2020 Amendments to Delaware’s General Corporation Law and Alternative Entity Statutes
In its 2020 session, the Delaware legislature passed a number of amendments to the Delaware General Corporation Law and the Delaware “alternative entity” statutes—the Delaware Limited Liability Company Act, the Delaware Revised Uniform Limited Partnership Act, the Delaware Revised Uniform Partnership Act and the Delaware Statutory Trust Act.
The amendments to the Delaware General Corporation Law, the Delaware Limited Liability Company Act, the Delaware Revised Uniform Limited Partnership Act, and the Delaware Revised Uniform Partnership Act became effective on July 16, 2020, and the amendments to the Delaware Statutory Trust Act became effective August 1, 2020. This article discusses amendments to the DGCL and to the alternative entity statutes.
Amendments to the DGCL effected a number of substantive, technical, and clarifying changes, including changes that afford corporations additional flexibility to respond to the challenges of Covid-19, define the officers entitled to mandatory indemnification of expenses, and eliminate the supermajority vote required for a traditional corporation to convert to a public benefit corporation.
Amendments to the alternative entity statutes include a number of significant substantive changes to the DSTA. Several were based on similar provisions of the DRULPA and the DLLCA; others are unique to the DSTA. As described below, these amendments do the following:
- Permit a statutory trust statutorily to divide into two or more statutory trusts
- Confirm that it is permissible under the DSTA to document, sign, and deliver certain types of transaction documents through DocuSign and similar electronic means
- Change the default rule for mergers, consolidations, and other statutory transactions for Delaware statutory trusts that are formed as registered investment companies
- Confirm that a statutory trust may enter into contracts on behalf of one series with another series of the same statutory trust or with the trust itself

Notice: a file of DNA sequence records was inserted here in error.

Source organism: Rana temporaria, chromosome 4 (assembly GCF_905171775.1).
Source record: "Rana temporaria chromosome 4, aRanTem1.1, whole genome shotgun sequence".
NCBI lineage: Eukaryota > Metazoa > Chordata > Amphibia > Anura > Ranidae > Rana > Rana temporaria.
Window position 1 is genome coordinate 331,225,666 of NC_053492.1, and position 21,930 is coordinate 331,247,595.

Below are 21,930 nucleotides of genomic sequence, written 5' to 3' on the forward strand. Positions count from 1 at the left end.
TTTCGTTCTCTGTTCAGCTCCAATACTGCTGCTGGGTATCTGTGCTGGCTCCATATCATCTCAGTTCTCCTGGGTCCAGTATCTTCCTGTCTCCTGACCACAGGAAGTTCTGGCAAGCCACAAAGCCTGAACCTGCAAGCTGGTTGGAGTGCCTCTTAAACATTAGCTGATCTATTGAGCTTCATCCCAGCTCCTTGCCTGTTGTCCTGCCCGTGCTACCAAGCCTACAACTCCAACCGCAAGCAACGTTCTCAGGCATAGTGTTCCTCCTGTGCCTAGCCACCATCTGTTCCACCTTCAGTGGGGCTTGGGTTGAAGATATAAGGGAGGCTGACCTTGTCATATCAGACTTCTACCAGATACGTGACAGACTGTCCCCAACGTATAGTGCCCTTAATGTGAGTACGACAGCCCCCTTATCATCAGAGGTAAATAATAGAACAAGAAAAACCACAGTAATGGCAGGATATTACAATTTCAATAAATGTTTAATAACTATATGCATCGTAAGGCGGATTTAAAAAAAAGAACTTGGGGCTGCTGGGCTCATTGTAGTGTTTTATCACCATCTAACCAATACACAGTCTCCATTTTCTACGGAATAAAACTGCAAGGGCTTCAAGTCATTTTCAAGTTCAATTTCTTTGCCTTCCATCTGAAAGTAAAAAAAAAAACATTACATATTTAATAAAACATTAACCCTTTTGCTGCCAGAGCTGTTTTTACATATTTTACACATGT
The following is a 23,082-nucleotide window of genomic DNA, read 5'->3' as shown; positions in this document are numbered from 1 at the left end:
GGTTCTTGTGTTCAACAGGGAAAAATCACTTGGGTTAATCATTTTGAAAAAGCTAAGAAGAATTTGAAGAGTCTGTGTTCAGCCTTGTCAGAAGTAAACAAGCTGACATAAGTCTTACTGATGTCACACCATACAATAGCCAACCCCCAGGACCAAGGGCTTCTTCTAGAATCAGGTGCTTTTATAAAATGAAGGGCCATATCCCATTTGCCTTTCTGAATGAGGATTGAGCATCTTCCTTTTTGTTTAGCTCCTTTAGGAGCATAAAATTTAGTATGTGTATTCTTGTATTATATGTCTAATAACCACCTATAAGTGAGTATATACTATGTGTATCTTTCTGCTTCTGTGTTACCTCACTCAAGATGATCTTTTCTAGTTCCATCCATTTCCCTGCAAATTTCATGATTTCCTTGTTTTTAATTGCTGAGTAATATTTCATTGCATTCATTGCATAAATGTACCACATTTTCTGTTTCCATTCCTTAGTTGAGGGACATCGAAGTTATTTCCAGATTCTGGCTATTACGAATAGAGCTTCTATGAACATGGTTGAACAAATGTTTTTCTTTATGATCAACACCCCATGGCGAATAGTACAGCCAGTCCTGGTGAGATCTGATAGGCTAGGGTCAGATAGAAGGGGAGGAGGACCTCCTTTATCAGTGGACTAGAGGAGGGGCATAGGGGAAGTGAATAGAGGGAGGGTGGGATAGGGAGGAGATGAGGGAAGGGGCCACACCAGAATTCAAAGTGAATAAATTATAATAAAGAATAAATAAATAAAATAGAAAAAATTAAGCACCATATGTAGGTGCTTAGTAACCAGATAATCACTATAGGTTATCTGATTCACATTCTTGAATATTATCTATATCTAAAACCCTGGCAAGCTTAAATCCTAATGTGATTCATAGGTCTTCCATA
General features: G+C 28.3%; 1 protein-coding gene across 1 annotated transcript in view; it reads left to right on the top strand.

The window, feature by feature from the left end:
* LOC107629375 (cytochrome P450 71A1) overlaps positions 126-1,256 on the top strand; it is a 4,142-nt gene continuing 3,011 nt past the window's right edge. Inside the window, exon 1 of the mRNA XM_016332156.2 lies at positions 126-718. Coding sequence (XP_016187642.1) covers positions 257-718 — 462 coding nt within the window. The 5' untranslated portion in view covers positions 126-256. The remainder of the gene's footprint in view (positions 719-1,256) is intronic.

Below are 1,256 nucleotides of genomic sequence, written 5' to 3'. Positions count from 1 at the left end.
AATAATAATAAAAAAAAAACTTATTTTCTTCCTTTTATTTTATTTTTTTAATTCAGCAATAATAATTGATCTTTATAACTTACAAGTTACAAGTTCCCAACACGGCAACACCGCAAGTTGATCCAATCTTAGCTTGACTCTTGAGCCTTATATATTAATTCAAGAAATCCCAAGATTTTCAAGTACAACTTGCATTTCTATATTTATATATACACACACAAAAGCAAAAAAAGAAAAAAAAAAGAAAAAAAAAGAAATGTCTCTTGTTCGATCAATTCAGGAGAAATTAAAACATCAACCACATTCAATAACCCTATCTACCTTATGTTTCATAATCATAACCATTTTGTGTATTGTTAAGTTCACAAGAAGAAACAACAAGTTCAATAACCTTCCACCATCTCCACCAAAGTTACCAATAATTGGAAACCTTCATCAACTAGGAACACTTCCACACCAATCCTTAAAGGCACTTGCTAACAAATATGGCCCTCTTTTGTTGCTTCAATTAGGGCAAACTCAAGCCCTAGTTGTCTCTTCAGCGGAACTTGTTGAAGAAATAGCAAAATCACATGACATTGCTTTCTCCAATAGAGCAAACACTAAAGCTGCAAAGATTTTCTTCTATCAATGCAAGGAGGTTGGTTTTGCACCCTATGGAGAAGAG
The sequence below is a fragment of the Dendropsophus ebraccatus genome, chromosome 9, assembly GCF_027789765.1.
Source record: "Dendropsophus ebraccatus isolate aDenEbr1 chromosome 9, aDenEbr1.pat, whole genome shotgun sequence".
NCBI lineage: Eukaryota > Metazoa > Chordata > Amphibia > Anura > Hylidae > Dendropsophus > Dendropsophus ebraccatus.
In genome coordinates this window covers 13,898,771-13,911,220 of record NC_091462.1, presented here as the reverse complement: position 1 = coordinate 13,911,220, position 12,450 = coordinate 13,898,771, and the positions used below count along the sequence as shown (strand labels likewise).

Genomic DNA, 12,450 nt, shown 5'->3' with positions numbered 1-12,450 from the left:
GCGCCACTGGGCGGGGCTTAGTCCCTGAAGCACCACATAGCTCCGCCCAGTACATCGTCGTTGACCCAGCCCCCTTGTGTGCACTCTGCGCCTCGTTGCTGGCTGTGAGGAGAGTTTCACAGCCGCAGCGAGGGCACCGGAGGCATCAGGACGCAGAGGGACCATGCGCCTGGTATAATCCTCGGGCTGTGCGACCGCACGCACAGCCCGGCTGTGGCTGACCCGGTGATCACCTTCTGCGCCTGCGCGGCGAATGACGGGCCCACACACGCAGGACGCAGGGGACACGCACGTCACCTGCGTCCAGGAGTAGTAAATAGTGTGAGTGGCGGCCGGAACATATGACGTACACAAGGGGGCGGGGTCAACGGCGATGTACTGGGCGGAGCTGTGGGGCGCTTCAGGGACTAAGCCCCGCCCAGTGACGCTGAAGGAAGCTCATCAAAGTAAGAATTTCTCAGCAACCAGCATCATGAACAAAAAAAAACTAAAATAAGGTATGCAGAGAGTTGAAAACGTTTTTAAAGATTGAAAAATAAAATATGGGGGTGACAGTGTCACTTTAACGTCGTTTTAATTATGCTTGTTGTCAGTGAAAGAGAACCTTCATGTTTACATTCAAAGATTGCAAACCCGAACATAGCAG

The amendments to the DLLCA clarify the rules for admission of the transferee of 100% of the membership interest in a limited liability company in connection with a voluntary transfer of that interest from a 100% owner, and the amendments to the DLLCA, DRULPA, DRUPA, and DSTA confirm that owners of interests in the entities formed under those statutes do not have appraisal rights under those statutes, whether in connection with mergers, consolidations, conversions, asset sales, or otherwise.
Amendments to the DGCL
Section 102(b)(7), which permits a corporation to include in its certificate of incorporation a provision that eliminates the personal liability of directors for certain acts and omissions, has been amended to clarify the effect of an amendment, repeal, or elimination of such a provision. As amended, Section 102(b)(7) provides that an amendment, repeal, or elimination of such a provision will not affect its application with respect to a director’s act or omission occurring before such amendment, repeal, or elimination unless the provision otherwise provides at the time of such act or omission.
Section 108, which governs the initial organization meeting of incorporators, or of directors, if named in the certificate of incorporation, has been amended to provide that action taken by consent in lieu of an initial organization meeting may be documented, signed and delivered in any manner permitted under Section 116, discussed below.